Nearly 30 years ago, while still married to Kenneth Branagh, actress Emma Thompson told an interviewer that, because of the sectarian unrest he had witnessed during his Ulster boyhood, the sight of a church left her husband almost physically ill as an adult.

Now, in Belfast, Branagh immerses moviegoers in a semi-autobiographical recreation of that traumatic childhood. 

I have been following the actor’s career off and on since he first attracted wide notice here in the U.S. with his Oscar-nominated performance in Henry V. But, as an Irish-American, I am especially interested in how he treats this particularly intense chapter in the tangled British-Irish relationship in his critically acclaimed new movie.

A move away from all the friends, places and other certainties one has known to date can be difficult for any child. The decision by Branagh’s parents to relocate to England as a result of the wrenching violence that erupted in Northern Ireland in 1969 must have been far worse.

Fans of film and theater should be glad that he and his family survived. It should never be forgotten that far too many others died—physically, emotionally or spiritually—during the three-decade period that ended with the Good Friday Agreement of 1998.

One can only hope that the Protestants and Roman Catholics of Ulster’s six counties will be able to work out on their own a future of justice, peace, opportunity and equal rights for all, without the specter of the gun ever darkening their lives or the history of that region again.

(The accompanying photo of Kenneth Branagh was taken on July 10, 2009, at the Roma Fiction Fest that year, by Giorgia Meschini. For a fine short piece from six years ago, hailing Branagh’s “diversity of work” while centering on his abundant productions of The Bard, I urge you to check out this this post from “The Shakespeare Blog” by Sylvia Morris.)

Thursday, November 25, 2021

Quote of the Day (G.K. Chesterton, on Thanks as ‘The Highest Form of Thought’)

“I would maintain that thanks are the highest form of thought; and that gratitude is happiness doubled by wonder.”—English man of letters G.K. Chesterton (1874-1936), A Short History of England (1917)

Wednesday, November 24, 2021

Quote of the Day (Melissa Dahl, on Why the Teenage Years Stay So Long in Your Memory)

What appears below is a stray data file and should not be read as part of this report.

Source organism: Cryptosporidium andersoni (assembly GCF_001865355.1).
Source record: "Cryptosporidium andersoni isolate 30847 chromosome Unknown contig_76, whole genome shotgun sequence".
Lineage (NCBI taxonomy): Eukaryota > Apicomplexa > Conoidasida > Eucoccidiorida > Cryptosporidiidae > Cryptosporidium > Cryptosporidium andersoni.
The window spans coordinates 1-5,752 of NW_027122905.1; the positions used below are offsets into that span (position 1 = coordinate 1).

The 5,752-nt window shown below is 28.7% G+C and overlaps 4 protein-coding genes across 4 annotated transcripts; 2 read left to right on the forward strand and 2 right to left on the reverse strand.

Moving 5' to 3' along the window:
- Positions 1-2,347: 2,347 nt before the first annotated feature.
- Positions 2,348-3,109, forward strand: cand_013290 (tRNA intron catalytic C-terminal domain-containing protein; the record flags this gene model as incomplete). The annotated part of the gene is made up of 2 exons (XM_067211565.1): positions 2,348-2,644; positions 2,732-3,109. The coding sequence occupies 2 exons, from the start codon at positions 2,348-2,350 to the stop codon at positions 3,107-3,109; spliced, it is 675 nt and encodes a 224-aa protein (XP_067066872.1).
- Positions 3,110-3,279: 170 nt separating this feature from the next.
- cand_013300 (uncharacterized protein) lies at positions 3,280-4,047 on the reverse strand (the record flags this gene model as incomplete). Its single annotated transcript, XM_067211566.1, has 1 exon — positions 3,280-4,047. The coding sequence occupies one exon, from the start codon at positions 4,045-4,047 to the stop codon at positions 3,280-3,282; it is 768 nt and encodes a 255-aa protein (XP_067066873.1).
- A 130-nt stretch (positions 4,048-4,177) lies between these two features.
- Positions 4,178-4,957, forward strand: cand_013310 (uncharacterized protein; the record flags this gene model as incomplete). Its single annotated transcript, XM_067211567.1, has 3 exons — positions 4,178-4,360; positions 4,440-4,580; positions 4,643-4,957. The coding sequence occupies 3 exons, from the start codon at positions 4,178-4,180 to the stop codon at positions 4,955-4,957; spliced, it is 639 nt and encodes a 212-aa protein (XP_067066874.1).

“There’s a reason why your teenage years stay with you. Perhaps you've heard of the reminiscence bump, a term psychologists use to describe the way the episodes of our lives that occur between the ages of ten and thirty tend to be recalled more vividly than those that occur earlier or later in life. Researchers have a few theories to explain the phenomenon; maybe, for instance, these memories stand out because of their novelty. It makes sense that you would remember your very first kiss more than your very eleventh kiss. But beyond that, throughout our life span, the moments that take prominence in our memories are those that are linked to our self-concept. During your awkward teenage years, you are laying the foundation for the path you'll follow as an adult—you join the school newspaper and see your name in print for the first time, or you take a volunteer tutoring job after school and realize you want to be an elementary school teacher. You carry your teen self around with you for life in part because these are the years you become yourself in the first place.”— Health and psychology journalist Melissa Dahl, Cringeworthy: A Theory of Awkwardness (2018)

I have noticed the “reminiscence bump” occurring among myself and others in my age group especially lately as so many of our contemporaries pass away. In the aftermath of their demise, we summon up memories not just to give shape to their lives, but also to better understand our own.

Tuesday, November 23, 2021

Photo of the Day: Fall View of Park and River, Nyack NY

This past Saturday, with daylight contracting and fall descending more heavily, I drove up to Nyack, NY. Though longtime readers of this blog know that I have strolled through this Rockland County village filled with lovely Victorian homes a fair amount in recent years, I visited more often in the 1980s, when a good friend of mine lived here.

My friend, who moved down to Florida in the early 1990s, passed away in late May. Though the warm temperatures down south were better for her health during the winter, she had thought of moving back up here several years ago, only to defer the decision because of the pandemic and insufficient income in the changing real estate market.